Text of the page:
**Websites of government agencies, laboratories and institutes**
All these websites have extensive links to more information on the Human Genome Project, background on genetic research, databases, conferences, issues, etc., and research involving mathematical biology.

Center for Mathematical Biology
European Bioinformatics Institute genome helpdesk

Genetics Algorithm Archive

Genome Links from the Los Alamos National Laboratory

Human Genome Mapping Project Resource Centre

Institute for Pure and Applied Mathematics Tutorials

Laboratory of Experimental and Computational Biology (LECB) (formerly Laboratory of Mathematical Biology)

Mathematical Research Branch

Microarray Project

National Human Genome Research Institute hosts an extensive website on the background and current research of the HGP

Oak Ridge National Laboratory hosts a series of informative websites related to the Human Genome Project, including education resources, an Image Gallery, and *Human Genome News*

U.S. Dept. of Energy posts news and background information on its Biological and Environmental Research Program

U.S. National Center for Biotechnology Information (NCBI) genome helpdesk and guide for navigation of the publicly available genome databases

What's a Genome? An
informative publication of The Institute for Genomic Research.

**Professional societies that publish research in mathematical biology**

American Mathematical Society International Biometric Society

International Society for Computational Biology

Society for Industrial and Applied Mathematics

Society for Mathematical Biology

**Private sector in genome research**

Celera Genomics Genomics News Wire

Incyte Genomics

**Publications (articles, books)**
Mathematics and the Genome, by Joseph Malkevitch, was the American Mathematical Society's April 2002 feature article.

Broad-based science magazines such as *Nature*, *Science*, and *Discover*have recently published articles about mathematics and the genome, and the entire June 8, 2001 issue of Science was devoted to the genome. If you have a subscription to these journals you may search their sites by keyword and author, for instance.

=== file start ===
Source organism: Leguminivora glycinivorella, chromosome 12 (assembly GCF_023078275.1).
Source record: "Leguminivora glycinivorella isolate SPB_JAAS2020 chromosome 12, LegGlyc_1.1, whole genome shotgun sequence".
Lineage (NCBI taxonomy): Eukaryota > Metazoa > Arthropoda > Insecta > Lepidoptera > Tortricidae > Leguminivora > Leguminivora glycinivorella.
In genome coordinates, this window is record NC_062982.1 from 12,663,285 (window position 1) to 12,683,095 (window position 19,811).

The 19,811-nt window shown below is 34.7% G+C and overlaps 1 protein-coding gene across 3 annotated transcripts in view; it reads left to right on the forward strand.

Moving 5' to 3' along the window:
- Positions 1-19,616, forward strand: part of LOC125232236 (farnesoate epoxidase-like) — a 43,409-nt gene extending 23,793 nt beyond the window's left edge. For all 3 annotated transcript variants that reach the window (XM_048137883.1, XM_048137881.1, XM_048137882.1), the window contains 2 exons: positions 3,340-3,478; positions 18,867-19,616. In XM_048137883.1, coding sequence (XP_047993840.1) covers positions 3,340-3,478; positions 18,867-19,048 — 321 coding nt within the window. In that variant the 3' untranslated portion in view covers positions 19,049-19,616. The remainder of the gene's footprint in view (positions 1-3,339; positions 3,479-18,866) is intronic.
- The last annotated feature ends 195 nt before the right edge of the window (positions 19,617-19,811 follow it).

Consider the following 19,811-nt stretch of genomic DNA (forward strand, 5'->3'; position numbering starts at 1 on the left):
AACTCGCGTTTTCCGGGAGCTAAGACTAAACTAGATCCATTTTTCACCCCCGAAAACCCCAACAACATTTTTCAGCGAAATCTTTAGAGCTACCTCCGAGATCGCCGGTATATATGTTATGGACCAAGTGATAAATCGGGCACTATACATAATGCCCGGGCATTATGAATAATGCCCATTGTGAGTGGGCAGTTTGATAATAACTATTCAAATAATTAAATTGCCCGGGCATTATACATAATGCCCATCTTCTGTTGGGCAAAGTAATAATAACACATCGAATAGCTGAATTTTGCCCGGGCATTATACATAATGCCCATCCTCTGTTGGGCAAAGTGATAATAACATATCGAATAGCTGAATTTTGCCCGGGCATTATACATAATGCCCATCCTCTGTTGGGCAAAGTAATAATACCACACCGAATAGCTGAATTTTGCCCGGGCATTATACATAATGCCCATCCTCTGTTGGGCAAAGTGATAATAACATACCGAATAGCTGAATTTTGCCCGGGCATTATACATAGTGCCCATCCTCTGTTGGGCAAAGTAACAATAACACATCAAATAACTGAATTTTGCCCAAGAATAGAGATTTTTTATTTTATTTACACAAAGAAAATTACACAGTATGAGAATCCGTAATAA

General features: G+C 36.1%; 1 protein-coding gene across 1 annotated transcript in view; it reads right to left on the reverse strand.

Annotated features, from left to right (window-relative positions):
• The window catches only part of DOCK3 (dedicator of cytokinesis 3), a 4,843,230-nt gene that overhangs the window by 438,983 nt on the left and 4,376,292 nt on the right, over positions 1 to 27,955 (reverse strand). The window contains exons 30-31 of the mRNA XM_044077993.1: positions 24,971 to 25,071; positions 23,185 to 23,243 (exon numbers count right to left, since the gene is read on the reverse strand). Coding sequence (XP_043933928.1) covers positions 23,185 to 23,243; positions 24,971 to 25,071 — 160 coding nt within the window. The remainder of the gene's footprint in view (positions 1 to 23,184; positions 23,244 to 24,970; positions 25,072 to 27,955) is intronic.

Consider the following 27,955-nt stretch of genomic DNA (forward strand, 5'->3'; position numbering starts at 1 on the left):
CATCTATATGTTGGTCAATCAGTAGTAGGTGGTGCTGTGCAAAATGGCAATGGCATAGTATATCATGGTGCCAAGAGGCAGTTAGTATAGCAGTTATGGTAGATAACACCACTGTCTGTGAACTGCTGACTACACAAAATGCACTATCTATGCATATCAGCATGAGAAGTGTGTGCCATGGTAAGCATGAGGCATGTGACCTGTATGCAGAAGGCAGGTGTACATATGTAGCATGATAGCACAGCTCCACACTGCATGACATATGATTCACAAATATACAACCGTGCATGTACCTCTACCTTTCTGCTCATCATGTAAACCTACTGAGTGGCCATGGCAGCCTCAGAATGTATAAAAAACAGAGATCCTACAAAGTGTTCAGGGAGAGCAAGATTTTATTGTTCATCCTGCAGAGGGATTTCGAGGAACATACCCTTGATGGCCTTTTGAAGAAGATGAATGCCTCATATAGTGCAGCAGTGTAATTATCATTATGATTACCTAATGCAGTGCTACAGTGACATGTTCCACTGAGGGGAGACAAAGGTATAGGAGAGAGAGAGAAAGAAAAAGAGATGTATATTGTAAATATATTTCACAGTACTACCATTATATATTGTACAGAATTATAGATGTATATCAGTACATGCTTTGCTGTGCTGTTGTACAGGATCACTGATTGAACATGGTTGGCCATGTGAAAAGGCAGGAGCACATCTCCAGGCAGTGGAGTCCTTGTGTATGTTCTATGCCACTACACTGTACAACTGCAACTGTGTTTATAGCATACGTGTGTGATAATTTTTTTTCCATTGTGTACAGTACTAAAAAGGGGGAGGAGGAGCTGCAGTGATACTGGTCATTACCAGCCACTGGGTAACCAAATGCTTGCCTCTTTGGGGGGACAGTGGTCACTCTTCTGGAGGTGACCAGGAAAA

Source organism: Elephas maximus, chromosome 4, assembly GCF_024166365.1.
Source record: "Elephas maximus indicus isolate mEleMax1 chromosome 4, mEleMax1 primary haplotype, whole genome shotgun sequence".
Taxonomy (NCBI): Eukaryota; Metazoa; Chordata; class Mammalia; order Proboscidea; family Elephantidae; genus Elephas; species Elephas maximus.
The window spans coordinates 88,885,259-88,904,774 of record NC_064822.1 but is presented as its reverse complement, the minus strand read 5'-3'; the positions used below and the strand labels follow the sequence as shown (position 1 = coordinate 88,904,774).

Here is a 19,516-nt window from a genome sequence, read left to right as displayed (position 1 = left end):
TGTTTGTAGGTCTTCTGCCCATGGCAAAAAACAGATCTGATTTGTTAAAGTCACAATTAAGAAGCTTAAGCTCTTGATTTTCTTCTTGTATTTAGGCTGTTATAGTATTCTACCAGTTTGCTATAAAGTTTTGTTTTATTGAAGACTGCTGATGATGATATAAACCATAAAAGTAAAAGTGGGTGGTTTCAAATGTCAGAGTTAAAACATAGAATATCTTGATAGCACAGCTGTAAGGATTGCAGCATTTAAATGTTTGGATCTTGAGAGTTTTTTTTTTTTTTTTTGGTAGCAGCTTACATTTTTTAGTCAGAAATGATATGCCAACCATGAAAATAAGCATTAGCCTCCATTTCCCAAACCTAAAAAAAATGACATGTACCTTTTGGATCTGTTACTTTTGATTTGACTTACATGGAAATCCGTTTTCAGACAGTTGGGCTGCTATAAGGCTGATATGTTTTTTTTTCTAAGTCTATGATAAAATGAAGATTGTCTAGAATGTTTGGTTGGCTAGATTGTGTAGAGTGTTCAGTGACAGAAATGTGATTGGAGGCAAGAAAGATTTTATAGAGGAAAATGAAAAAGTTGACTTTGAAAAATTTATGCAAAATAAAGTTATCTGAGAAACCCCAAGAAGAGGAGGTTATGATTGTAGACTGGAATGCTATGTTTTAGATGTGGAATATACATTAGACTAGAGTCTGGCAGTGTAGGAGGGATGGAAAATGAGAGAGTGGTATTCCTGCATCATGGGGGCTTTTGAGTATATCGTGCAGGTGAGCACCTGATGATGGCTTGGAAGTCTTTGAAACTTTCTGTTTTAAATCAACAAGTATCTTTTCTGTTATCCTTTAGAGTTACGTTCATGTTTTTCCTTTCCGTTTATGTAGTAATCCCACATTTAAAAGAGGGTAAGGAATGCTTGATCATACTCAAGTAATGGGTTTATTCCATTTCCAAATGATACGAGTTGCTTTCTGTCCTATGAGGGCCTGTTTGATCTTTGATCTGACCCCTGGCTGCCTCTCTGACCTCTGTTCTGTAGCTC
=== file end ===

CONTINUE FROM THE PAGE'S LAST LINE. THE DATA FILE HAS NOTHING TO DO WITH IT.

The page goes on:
See a list of **Genetics, Genomics & Biotechnology Journals** and search the web for other specialized journals such as *Applied Mathematics and Computation* and others that publish articles related to mathematics and the genome.

Search the *Washington Post*, *New York Times*, and other major newspapers that cover science and technology news in weekly sections devoted to these topicsincluding mathematics, statistics and bioinformatics used in genome research. Most newspapers offer free access to articles for a week or so, then charge a fee for accessing the archive.

Two recent books on the subject are: *Genome: the Autobiography of a Species in 23 Chapters*, by Matt Ridley (NY, HarperCollins, 2000), and *Life Script: How the Human Genome Discoveries Will Transform Medicine and Enhance Your Health*, by Nicholas Wade (NY, Simon and Schuster, 2001), reviewed in the *New York Times Book Review*, September 9, 2001.

**Mathematics and DNA**, by De Witt Sumners, was the Mathematics Awareness Month 1999 theme essay.

**MAM 2002 Committee members**

**Dan Burns**, Committee Chair, Mathematics Department, University of Michigan, Ann Arbor, MI
**Gary Churchill**, Jackson Laboratory, Bar Harbor, Maine

**Mark Green**, Mathematics Department and Institute for Pure and Applied Mathematics (IPAM), UCLA, Los Angeles, CA

**Laurie Heyer**, Mathematics Department, Davidson College, Davidson, NC

**Eugene Myers**, Celera Genomics, Rockville, MD

**Terence Speed**, Statistics Department, University of California, Berkeley, CA